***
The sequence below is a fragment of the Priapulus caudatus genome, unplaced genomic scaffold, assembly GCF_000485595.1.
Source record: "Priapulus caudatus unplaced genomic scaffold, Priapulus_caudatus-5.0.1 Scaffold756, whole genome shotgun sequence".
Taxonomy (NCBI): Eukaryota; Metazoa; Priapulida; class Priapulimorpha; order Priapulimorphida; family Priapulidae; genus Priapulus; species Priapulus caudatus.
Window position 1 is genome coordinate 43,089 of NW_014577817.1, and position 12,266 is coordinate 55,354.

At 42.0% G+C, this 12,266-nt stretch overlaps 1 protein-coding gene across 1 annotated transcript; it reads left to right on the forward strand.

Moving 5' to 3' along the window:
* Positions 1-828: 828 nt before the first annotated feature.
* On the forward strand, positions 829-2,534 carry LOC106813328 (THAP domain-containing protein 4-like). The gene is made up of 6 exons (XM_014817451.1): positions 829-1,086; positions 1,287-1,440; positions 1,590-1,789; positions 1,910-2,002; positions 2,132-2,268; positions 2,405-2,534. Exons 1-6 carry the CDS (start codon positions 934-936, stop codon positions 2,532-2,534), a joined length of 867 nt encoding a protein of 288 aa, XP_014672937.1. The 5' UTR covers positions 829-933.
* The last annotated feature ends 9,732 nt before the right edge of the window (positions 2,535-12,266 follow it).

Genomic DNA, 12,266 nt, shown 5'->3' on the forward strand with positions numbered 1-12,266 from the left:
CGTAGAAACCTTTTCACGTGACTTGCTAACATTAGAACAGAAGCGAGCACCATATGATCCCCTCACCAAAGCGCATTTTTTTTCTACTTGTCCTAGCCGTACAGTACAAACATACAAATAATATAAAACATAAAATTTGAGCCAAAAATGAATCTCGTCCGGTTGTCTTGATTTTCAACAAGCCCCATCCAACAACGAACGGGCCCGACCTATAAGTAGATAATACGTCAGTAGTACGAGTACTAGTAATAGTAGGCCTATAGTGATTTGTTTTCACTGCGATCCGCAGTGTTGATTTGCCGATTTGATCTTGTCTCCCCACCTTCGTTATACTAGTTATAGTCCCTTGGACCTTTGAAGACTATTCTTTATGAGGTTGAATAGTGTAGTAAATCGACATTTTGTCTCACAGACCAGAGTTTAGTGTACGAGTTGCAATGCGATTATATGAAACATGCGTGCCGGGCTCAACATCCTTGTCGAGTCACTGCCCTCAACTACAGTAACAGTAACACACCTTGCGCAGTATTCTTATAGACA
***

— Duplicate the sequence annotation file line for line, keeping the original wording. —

The sequence below is a fragment of the Priapulus caudatus genome, unplaced genomic scaffold, assembly GCF_000485595.1.
Source record: "Priapulus caudatus unplaced genomic scaffold, Priapulus_caudatus-5.0.1 Scaffold756, whole genome shotgun sequence".
Taxonomy (NCBI): Eukaryota; Metazoa; Priapulida; class Priapulimorpha; order Priapulimorphida; family Priapulidae; genus Priapulus; species Priapulus caudatus.
Window position 1 is genome coordinate 43,089 of NW_014577817.1, and position 12,266 is coordinate 55,354.

At 42.0% G+C, this 12,266-nt stretch overlaps 1 protein-coding gene across 1 annotated transcript; it reads left to right on the forward strand.

Moving 5' to 3' along the window:
* Positions 1-828: 828 nt before the first annotated feature.
* On the forward strand, positions 829-2,534 carry LOC106813328 (THAP domain-containing protein 4-like). The gene is made up of 6 exons (XM_014817451.1): positions 829-1,086; positions 1,287-1,440; positions 1,590-1,789; positions 1,910-2,002; positions 2,132-2,268; positions 2,405-2,534. Exons 1-6 carry the CDS (start codon positions 934-936, stop codon positions 2,532-2,534), a joined length of 867 nt encoding a protein of 288 aa, XP_014672937.1. The 5' UTR covers positions 829-933.
* The last annotated feature ends 9,732 nt before the right edge of the window (positions 2,535-12,266 follow it).

Genomic DNA, 12,266 nt, shown 5'->3' on the forward strand with positions numbered 1-12,266 from the left:
CGTAGAAACCTTTTCACGTGACTTGCTAACATTAGAACAGAAGCGAGCACCATATGATCCCCTCACCAAAGCGCATTTTTTTTCTACTTGTCCTAGCCGTACAGTACAAACATACAAATAATATAAAACATAAAATTTGAGCCAAAAATGAATCTCGTCCGGTTGTCTTGATTTTCAACAAGCCCCATCCAACAACGAACGGGCCCGACCTATAAGTAGATAATACGTCAGTAGTACGAGTACTAGTAATAGTAGGCCTATAGTGATTTGTTTTCACTGCGATCCGCAGTGTTGATTTGCCGATTTGATCTTGTCTCCCCACCTTCGTTATACTAGTTATAGTCCCTTGGACCTTTGAAGACTATTCTTTATGAGGTTGAATAGTGTAGTAAATCGACATTTTGTCTCACAGACCAGAGTTTAGTGTACGAGTTGCAATGCGATTATATGAAACATGCGTGCCGGGCTCAACATCCTTGTCGAGTCACTGCCCTCAACTACAGTAACAGTAACACACCTTGCGCAGTATTCTTATAGACA